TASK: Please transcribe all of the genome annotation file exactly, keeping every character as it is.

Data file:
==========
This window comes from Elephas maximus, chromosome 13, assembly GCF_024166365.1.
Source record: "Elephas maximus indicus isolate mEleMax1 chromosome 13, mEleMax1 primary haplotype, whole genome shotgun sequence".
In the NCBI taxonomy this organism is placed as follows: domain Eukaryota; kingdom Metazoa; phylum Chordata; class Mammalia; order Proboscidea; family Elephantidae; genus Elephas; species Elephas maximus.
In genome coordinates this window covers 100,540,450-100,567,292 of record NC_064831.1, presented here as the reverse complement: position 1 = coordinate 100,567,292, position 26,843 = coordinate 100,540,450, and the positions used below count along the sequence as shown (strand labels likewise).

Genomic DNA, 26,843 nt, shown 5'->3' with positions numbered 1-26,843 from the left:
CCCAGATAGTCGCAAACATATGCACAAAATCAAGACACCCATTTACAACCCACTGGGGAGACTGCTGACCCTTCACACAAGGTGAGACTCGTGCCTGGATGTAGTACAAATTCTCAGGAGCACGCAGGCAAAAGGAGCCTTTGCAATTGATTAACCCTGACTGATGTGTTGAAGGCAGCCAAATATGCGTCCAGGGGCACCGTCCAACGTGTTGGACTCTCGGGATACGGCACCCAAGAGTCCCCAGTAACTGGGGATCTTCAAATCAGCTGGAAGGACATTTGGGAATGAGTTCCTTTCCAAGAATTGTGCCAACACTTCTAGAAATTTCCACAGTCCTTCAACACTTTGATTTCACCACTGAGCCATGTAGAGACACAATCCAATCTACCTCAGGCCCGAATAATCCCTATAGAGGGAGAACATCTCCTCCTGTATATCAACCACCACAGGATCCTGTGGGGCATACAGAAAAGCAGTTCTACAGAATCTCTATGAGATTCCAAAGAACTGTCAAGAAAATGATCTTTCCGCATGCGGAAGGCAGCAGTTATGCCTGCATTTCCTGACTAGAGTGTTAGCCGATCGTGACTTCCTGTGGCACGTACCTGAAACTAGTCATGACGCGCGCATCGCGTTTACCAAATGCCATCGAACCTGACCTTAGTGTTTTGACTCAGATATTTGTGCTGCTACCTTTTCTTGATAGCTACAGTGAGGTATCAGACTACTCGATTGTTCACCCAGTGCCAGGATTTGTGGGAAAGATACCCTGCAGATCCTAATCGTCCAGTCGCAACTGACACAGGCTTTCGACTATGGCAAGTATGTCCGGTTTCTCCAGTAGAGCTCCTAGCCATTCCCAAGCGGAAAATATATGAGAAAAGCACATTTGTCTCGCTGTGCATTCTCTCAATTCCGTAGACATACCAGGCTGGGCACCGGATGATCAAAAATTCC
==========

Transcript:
This window comes from Elephas maximus, chromosome 13, assembly GCF_024166365.1.
Source record: "Elephas maximus indicus isolate mEleMax1 chromosome 13, mEleMax1 primary haplotype, whole genome shotgun sequence".
In the NCBI taxonomy this organism is placed as follows: domain Eukaryota; kingdom Metazoa; phylum Chordata; class Mammalia; order Proboscidea; family Elephantidae; genus Elephas; species Elephas maximus.
In genome coordinates this window covers 100,540,450-100,567,292 of record NC_064831.1, presented here as the reverse complement: position 1 = coordinate 100,567,292, position 26,843 = coordinate 100,540,450, and the positions used below count along the sequence as shown (strand labels likewise).

Genomic DNA, 26,843 nt, shown 5'->3' with positions numbered 1-26,843 from the left:
CCCAGATAGTCGCAAACATATGCACAAAATCAAGACACCCATTTACAACCCACTGGGGAGACTGCTGACCCTTCACACAAGGTGAGACTCGTGCCTGGATGTAGTACAAATTCTCAGGAGCACGCAGGCAAAAGGAGCCTTTGCAATTGATTAACCCTGACTGATGTGTTGAAGGCAGCCAAATATGCGTCCAGGGGCACCGTCCAACGTGTTGGACTCTCGGGATACGGCACCCAAGAGTCCCCAGTAACTGGGGATCTTCAAATCAGCTGGAAGGACATTTGGGAATGAGTTCCTTTCCAAGAATTGTGCCAACACTTCTAGAAATTTCCACAGTCCTTCAACACTTTGATTTCACCACTGAGCCATGTAGAGACACAATCCAATCTACCTCAGGCCCGAATAATCCCTATAGAGGGAGAACATCTCCTCCTGTATATCAACCACCACAGGATCCTGTGGGGCATACAGAAAAGCAGTTCTACAGAATCTCTATGAGATTCCAAAGAACTGTCAAGAAAATGATCTTTCCGCATGCGGAAGGCAGCAGTTATGCCTGCATTTCCTGACTAGAGTGTTAGCCGATCGTGACTTCCTGTGGCACGTACCTGAAACTAGTCATGACGCGCGCATCGCGTTTACCAAATGCCATCGAACCTGACCTTAGTGTTTTGACTCAGATATTTGTGCTGCTACCTTTTCTTGATAGCTACAGTGAGGTATCAGACTACTCGATTGTTCACCCAGTGCCAGGATTTGTGGGAAAGATACCCTGCAGATCCTAATCGTCCAGTCGCAACTGACACAGGCTTTCGACTATGGCAAGTATGTCCGGTTTCTCCAGTAGAGCTCCTAGCCATTCCCAAGCGGAAAATATATGAGAAAAGCACATTTGTCTCGCTGTGCATTCTCTCAATTCCGTAGACATACCAGGCTGGGCACCGGATGATCAAAAATTCC